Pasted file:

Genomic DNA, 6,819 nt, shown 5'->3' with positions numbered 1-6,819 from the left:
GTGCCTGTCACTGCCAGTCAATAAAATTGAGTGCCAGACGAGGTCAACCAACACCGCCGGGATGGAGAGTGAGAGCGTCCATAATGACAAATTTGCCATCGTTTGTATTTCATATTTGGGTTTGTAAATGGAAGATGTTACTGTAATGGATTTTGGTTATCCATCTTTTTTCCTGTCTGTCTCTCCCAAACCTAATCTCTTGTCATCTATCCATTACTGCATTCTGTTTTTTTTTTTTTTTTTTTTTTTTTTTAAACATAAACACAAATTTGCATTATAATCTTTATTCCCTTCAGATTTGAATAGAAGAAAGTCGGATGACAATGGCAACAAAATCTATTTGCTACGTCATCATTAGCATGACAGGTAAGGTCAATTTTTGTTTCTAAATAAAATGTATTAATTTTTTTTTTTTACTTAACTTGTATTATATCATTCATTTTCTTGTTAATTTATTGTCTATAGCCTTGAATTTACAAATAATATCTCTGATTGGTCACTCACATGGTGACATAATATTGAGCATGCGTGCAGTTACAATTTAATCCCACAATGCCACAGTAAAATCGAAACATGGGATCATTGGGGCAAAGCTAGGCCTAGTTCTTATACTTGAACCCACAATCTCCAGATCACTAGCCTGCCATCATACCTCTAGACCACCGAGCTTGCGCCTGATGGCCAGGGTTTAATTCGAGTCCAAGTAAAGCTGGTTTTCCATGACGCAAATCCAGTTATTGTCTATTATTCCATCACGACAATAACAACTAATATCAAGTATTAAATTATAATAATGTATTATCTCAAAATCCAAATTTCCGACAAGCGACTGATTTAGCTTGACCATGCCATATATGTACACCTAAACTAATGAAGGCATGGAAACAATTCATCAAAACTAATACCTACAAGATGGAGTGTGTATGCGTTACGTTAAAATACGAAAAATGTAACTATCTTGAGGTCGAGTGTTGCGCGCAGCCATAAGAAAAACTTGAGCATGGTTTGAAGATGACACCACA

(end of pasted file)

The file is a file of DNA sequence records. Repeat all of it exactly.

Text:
Genomic DNA, 6,819 nt, shown 5'->3' with positions numbered 1-6,819 from the left:
GTGCCTGTCACTGCCAGTCAATAAAATTGAGTGCCAGACGAGGTCAACCAACACCGCCGGGATGGAGAGTGAGAGCGTCCATAATGACAAATTTGCCATCGTTTGTATTTCATATTTGGGTTTGTAAATGGAAGATGTTACTGTAATGGATTTTGGTTATCCATCTTTTTTCCTGTCTGTCTCTCCCAAACCTAATCTCTTGTCATCTATCCATTACTGCATTCTGTTTTTTTTTTTTTTTTTTTTTTTTTTTAAACATAAACACAAATTTGCATTATAATCTTTATTCCCTTCAGATTTGAATAGAAGAAAGTCGGATGACAATGGCAACAAAATCTATTTGCTACGTCATCATTAGCATGACAGGTAAGGTCAATTTTTGTTTCTAAATAAAATGTATTAATTTTTTTTTTTTACTTAACTTGTATTATATCATTCATTTTCTTGTTAATTTATTGTCTATAGCCTTGAATTTACAAATAATATCTCTGATTGGTCACTCACATGGTGACATAATATTGAGCATGCGTGCAGTTACAATTTAATCCCACAATGCCACAGTAAAATCGAAACATGGGATCATTGGGGCAAAGCTAGGCCTAGTTCTTATACTTGAACCCACAATCTCCAGATCACTAGCCTGCCATCATACCTCTAGACCACCGAGCTTGCGCCTGATGGCCAGGGTTTAATTCGAGTCCAAGTAAAGCTGGTTTTCCATGACGCAAATCCAGTTATTGTCTATTATTCCATCACGACAATAACAACTAATATCAAGTATTAAATTATAATAATGTATTATCTCAAAATCCAAATTTCCGACAAGCGACTGATTTAGCTTGACCATGCCATATATGTACACCTAAACTAATGAAGGCATGGAAACAATTCATCAAAACTAATACCTACAAGATGGAGTGTGTATGCGTTACGTTAAAATACGAAAAATGTAACTATCTTGAGGTCGAGTGTTGCGCGCAGCCATAAGAAAAACTTGAGCATGGTTTGAAGATGACACCACA